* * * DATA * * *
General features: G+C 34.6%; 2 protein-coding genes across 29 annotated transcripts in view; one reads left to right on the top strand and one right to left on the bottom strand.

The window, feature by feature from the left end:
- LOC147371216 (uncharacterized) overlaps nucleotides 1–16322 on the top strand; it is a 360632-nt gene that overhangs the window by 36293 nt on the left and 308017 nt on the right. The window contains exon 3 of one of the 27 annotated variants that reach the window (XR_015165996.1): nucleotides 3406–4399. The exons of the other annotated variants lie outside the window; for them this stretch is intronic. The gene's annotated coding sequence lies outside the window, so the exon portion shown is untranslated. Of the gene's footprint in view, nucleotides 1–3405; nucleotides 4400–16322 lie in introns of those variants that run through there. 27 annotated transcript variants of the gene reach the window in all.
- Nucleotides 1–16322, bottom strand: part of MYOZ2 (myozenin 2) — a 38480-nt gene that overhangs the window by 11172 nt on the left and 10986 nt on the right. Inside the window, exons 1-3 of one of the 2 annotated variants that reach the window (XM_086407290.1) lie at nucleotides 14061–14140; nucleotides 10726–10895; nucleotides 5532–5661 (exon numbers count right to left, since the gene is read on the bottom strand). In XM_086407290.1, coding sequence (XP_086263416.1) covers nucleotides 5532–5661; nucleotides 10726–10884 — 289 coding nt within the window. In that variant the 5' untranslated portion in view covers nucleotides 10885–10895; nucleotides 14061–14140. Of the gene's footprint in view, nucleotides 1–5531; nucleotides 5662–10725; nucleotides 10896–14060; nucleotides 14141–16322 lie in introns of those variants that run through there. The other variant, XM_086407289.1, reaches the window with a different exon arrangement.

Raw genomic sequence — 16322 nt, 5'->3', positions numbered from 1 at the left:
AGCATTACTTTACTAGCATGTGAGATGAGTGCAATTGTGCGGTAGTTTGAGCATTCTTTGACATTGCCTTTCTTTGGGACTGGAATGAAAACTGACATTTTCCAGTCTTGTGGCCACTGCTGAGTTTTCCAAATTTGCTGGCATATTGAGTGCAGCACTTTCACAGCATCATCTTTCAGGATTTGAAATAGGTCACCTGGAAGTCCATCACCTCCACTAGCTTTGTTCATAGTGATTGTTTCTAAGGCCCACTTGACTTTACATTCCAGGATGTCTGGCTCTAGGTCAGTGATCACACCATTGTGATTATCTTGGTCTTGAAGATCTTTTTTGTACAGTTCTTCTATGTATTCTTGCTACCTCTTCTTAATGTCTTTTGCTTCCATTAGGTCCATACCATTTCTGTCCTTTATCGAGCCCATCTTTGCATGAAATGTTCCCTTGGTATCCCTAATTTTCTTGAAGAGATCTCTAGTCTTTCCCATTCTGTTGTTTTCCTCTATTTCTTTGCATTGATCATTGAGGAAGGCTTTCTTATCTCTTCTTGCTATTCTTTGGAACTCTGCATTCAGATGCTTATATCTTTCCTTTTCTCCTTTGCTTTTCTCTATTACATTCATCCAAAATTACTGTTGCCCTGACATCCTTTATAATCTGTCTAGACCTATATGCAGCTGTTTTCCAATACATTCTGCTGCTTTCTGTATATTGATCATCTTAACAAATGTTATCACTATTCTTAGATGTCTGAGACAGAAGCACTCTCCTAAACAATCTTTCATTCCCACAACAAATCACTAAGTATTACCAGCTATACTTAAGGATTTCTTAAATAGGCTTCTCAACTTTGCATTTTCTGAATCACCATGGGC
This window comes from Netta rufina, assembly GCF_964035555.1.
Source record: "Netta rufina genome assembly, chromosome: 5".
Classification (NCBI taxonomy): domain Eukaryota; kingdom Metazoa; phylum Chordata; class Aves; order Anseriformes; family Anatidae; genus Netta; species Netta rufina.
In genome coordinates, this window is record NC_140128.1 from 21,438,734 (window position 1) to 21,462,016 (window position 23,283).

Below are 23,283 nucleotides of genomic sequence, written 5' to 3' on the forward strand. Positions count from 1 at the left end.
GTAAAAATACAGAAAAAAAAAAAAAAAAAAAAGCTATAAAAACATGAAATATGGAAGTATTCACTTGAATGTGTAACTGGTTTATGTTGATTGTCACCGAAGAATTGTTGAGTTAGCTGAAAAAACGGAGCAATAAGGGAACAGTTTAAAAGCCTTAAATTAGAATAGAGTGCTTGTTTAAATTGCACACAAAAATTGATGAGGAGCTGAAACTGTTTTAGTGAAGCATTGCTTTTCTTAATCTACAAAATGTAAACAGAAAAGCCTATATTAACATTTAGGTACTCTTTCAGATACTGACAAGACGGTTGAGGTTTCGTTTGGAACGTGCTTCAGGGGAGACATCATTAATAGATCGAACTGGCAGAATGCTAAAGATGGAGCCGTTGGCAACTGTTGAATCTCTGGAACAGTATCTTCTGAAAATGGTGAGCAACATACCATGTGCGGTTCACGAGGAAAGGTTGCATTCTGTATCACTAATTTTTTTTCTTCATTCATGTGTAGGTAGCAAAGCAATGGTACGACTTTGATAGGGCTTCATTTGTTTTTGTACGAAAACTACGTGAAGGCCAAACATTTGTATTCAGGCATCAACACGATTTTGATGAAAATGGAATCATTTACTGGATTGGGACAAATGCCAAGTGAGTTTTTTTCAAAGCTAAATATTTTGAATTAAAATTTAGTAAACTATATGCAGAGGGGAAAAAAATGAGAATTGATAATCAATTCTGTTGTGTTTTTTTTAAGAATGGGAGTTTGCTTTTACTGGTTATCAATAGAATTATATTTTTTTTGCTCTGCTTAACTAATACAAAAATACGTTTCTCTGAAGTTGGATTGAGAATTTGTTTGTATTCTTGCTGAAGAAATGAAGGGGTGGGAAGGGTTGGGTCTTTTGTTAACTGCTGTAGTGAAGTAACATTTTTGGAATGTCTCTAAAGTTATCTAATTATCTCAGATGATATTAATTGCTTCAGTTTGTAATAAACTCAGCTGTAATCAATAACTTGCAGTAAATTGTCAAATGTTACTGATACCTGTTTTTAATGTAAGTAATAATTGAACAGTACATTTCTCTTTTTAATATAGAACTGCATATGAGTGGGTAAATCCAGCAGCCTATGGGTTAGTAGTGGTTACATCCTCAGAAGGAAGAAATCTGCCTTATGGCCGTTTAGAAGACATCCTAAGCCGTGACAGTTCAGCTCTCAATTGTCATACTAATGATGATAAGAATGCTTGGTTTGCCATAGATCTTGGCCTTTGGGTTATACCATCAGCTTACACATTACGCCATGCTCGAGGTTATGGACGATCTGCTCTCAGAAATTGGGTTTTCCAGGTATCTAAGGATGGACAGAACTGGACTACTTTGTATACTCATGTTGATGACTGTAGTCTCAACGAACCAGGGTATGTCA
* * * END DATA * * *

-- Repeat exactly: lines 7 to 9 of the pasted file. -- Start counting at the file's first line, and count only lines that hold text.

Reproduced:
This window comes from Netta rufina, assembly GCF_964035555.1.
Source record: "Netta rufina genome assembly, chromosome: 5".
Classification (NCBI taxonomy): domain Eukaryota; kingdom Metazoa; phylum Chordata; class Aves; order Anseriformes; family Anatidae; genus Netta; species Netta rufina.